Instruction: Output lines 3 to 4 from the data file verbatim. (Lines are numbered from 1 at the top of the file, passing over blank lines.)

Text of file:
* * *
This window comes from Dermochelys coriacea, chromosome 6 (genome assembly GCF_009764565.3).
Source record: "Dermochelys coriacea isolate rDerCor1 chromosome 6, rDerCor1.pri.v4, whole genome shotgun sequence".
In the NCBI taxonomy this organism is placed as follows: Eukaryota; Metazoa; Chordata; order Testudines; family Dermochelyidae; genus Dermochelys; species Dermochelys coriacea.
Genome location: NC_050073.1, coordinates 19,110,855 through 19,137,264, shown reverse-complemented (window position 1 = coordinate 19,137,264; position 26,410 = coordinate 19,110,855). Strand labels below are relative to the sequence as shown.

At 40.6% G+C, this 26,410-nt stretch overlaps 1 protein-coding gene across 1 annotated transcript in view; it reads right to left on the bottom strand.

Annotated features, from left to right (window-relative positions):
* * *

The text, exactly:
In the NCBI taxonomy this organism is placed as follows: Eukaryota; Metazoa; Chordata; order Testudines; family Dermochelyidae; genus Dermochelys; species Dermochelys coriacea.
Genome location: NC_050073.1, coordinates 19,110,855 through 19,137,264, shown reverse-complemented (window position 1 = coordinate 19,137,264; position 26,410 = coordinate 19,110,855). Strand labels below are relative to the sequence as shown.